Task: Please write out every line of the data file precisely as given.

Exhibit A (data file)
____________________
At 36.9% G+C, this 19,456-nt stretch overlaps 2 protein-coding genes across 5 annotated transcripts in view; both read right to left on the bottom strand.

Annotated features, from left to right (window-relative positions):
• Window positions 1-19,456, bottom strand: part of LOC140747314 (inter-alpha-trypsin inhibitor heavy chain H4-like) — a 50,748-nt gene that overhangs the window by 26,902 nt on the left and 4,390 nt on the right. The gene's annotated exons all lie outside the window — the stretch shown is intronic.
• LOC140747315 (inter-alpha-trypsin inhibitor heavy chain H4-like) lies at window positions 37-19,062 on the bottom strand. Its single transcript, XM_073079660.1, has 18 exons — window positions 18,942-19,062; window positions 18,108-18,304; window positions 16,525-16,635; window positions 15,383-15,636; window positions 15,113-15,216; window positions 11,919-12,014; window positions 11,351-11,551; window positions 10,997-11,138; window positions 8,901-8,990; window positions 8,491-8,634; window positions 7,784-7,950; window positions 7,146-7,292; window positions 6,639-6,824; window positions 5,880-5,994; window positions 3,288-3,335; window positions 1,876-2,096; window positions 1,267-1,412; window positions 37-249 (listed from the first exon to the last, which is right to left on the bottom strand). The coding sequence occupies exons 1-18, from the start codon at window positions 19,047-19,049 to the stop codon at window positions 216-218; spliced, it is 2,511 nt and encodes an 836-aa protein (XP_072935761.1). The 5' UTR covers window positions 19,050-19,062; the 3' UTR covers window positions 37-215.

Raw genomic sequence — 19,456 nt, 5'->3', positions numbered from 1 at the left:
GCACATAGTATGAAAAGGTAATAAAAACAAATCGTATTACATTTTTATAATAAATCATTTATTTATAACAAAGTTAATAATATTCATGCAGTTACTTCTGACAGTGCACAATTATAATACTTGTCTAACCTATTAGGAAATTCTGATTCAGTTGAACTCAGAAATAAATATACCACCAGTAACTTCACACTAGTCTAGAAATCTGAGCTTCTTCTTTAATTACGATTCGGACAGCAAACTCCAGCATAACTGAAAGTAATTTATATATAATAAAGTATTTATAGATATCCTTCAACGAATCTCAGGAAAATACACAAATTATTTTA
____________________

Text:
At 36.9% G+C, this 19,456-nt stretch overlaps 2 protein-coding genes across 5 annotated transcripts in view; both read right to left on the bottom strand.

Annotated features, from left to right (window-relative positions):
• Window positions 1-19,456, bottom strand: part of LOC140747314 (inter-alpha-trypsin inhibitor heavy chain H4-like) — a 50,748-nt gene that overhangs the window by 26,902 nt on the left and 4,390 nt on the right. The gene's annotated exons all lie outside the window — the stretch shown is intronic.
• LOC140747315 (inter-alpha-trypsin inhibitor heavy chain H4-like) lies at window positions 37-19,062 on the bottom strand. Its single transcript, XM_073079660.1, has 18 exons — window positions 18,942-19,062; window positions 18,108-18,304; window positions 16,525-16,635; window positions 15,383-15,636; window positions 15,113-15,216; window positions 11,919-12,014; window positions 11,351-11,551; window positions 10,997-11,138; window positions 8,901-8,990; window positions 8,491-8,634; window positions 7,784-7,950; window positions 7,146-7,292; window positions 6,639-6,824; window positions 5,880-5,994; window positions 3,288-3,335; window positions 1,876-2,096; window positions 1,267-1,412; window positions 37-249 (listed from the first exon to the last, which is right to left on the bottom strand). The coding sequence occupies exons 1-18, from the start codon at window positions 19,047-19,049 to the stop codon at window positions 216-218; spliced, it is 2,511 nt and encodes an 836-aa protein (XP_072935761.1). The 5' UTR covers window positions 19,050-19,062; the 3' UTR covers window positions 37-215.

Raw genomic sequence — 19,456 nt, 5'->3', positions numbered from 1 at the left:
GCACATAGTATGAAAAGGTAATAAAAACAAATCGTATTACATTTTTATAATAAATCATTTATTTATAACAAAGTTAATAATATTCATGCAGTTACTTCTGACAGTGCACAATTATAATACTTGTCTAACCTATTAGGAAATTCTGATTCAGTTGAACTCAGAAATAAATATACCACCAGTAACTTCACACTAGTCTAGAAATCTGAGCTTCTTCTTTAATTACGATTCGGACAGCAAACTCCAGCATAACTGAAAGTAATTTATATATAATAAAGTATTTATAGATATCCTTCAACGAATCTCAGGAAAATACACAAATTATTTTA